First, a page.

Slightly drunk on Sunday having met up with two friends that I had not seen in 20 or so years we reminisced about the apartment Andy, who was not present, had lived in. He lived on the top floor of a tenement on Bold Place opposite the bombed out church. The lower floors housed some prostitutes who would try and feed him up as he was so skinny. He is still skinny and living in the south of England now. He probably wouldn’t want me to tell you about the prostitutes though. The day ended in the Pilgrim surrounded by slightly self conscious students watching the football. The football was glorious, the students remained self conscious as the still slightly drunk older men shouted and chanted and cheered.
John made the observation that we all had felt so dangerous back then. How we must have pissed off a lot of people and also how people had looked after the stupid drunk 16 year olds in town. A kinder gentler more connected world. Now the self conscious students just looked bemused by the slightly drunk older men. They also somehow managed to be a little disapproving. Didn’t they know that in our prime we had screamed into the maelstrom that was Hawkwind, The Clash, Magazine, Gong and Here and Now, we had been through the excesses necessary and survived. We were entitled to our bleary gazes and ragged chorus of You’ll Never Walk Alone.
We staggered around from one teenage hang out to the next. Reminiscing and laughing as Ben looked bemused at these middle aged men remembering a time before smart phones and streaming jukeboxes. The Marlborough is no longer the Marlborough and Val is long gone, as is Big Clive from the Swan and the Wilsons is nothing but a memory, the Cracke is living on its brief flirtation with John Lennon as a student. At least John and Paul(the immortal Gooey) had held on to most of their hair even though they had moved to Manchester, of course who am I to complain with the 6000 mile move.
It had been Record Store Day the day before. I showed Ben where Probe used to be and the slightly diminished sad place where it is now. We never went in though. I suppose I should have really as that is what a collector should do isn’t it. I have never really experienced the thrill or need for RSD. I do however have a few of the releases I have picked up when they go on sale or online. We also walked past several other record stores that did not drag me in, mostly because they were closed.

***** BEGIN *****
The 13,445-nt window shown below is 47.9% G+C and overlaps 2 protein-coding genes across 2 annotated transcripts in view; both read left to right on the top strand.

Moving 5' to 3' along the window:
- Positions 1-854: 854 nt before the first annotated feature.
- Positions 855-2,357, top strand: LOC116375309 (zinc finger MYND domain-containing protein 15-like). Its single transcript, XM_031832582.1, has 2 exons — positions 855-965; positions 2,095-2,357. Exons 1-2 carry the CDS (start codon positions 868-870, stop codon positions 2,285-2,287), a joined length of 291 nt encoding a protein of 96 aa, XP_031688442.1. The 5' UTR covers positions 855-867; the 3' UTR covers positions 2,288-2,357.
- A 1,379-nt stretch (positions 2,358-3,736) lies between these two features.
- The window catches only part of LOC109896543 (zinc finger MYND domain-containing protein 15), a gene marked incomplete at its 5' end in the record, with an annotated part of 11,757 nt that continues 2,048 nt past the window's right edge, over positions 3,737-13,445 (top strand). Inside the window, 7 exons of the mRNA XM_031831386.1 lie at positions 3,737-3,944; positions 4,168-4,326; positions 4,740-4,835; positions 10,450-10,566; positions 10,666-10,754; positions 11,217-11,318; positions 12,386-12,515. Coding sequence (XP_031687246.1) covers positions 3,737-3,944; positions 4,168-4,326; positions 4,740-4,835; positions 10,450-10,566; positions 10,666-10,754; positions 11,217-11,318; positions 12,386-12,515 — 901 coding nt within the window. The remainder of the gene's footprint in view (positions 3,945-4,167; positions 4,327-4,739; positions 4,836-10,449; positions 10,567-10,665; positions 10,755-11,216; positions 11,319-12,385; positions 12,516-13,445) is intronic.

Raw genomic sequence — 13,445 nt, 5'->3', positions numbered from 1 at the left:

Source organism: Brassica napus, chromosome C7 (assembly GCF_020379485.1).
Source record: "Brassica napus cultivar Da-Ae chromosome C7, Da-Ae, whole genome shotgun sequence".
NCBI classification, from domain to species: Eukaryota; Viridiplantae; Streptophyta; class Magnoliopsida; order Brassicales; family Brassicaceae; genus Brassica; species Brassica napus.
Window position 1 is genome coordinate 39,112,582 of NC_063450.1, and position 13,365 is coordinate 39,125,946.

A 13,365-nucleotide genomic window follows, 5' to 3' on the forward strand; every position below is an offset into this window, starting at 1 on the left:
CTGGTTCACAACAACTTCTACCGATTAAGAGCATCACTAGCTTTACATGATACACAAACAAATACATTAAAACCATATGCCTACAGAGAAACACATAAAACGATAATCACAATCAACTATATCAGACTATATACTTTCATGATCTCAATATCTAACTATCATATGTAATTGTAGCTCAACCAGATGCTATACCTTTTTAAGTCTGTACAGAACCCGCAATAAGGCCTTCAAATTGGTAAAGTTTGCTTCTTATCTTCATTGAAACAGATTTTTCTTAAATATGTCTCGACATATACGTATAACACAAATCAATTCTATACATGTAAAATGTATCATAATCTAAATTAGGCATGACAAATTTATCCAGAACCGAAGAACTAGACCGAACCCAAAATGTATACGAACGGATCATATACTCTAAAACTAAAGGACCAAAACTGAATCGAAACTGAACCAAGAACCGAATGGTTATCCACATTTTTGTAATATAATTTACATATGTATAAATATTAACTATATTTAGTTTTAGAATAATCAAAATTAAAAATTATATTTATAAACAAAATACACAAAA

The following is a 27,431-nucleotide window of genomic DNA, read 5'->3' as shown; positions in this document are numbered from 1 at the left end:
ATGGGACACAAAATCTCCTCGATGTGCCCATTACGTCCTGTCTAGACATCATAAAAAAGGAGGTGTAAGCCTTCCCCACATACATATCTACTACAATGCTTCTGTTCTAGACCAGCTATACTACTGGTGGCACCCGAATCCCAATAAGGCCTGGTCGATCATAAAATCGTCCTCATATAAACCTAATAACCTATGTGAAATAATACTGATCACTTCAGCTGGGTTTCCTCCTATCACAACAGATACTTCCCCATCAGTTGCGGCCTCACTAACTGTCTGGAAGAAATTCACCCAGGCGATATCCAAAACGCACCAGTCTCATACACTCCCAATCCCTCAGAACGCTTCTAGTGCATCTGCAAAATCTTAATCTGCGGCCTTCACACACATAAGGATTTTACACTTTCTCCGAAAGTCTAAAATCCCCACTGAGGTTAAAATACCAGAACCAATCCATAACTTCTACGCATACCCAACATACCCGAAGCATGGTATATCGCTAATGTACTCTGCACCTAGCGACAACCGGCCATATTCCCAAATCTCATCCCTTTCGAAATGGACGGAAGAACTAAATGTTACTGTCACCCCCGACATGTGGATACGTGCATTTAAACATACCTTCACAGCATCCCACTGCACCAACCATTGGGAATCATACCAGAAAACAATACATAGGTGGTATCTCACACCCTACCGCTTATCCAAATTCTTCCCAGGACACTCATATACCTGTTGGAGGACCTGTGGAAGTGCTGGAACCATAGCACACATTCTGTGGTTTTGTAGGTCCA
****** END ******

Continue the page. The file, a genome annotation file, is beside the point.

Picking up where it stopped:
Being in an urban environment as opposed to the rural environment we normally inhabit is a shock to the system. There is no roar of large diesel engines heading out in the morning or the sound of woodpeckers in the evening and the frogs who could forget the frogs, there is however the constant hum of the M62 across the field and the trains every 15 minutes or so and the harsh laughter in the streets and car doors slamming.
So for two weeks I have lain in my childhood bed listening to the music of my youth on headphones. The very same way I used to listen late at night so as not to disturb my parents. These days those albums are streamed on Spotify and not on crackly discs of vinyl. Each night has taken me through an album of the past in its entirety. No shuffle play and no skipping the annoying track allowed. The sounds of my youth in my ears as I come to terms with my parents aging and my youngest leaving home.
In this way I listened to Dark Side of the Moon, Here Come the Warm Jets, Hunky Dory, Wind and Withering, Close to the Edge, Stormcock, Meddle, The Lamb Lies Down on Broadway, Space Ritual, Thick as a Brick, Audentity, Ricochet and Full House amongst others. Sometimes I woke up to Spotify deciding what I should listen to next based on some algorithm that would predict my taste. This was invariably not what I wanted to hear at all.
Then one night I looked up into the corner of the bedroom and there she was glaring down on me in her glory, the glow in the dark Virgin Mary that had counted my teenage years . Her ghostly green hue looking at me disapprovingly as I drifted off to In Search of Space. She has been a story I told my friends in the past and there she still is watching quietly as I tried to do my best.
In a fit of rebellion against the Virgin in the corner I bought Hawkwind ‘s record store day offering The 1999 party finally in vinyl were it belongs. I sat and looked at the record and then succumbed to streaming it. No Bob Calvert but Simon House on violin and keyboards and the joy of the glories of Lemmy and the boys blowing the minds of Chicagos youth. Tonight I sat down finally at home and played the record and it is as good as I hoped it would be. It’s anarchic and wild and free flowing, from a time when the pettiness of band life had not destroyed the fun of making a racket.
At the end of the day with all the travails that family bring, the worry of parents and their health, the difficult decisions children have to make and then the knowledge they have to make the decisions for themselves it is good to know there is always a Hawkwind record that will screw its your mind. My dad also reminded me that Ben is just like me, he is going to make his own mind up and at the end of the day a parents job is to love their children to support them to trust them and sometimes to pick up the pieces when they fall.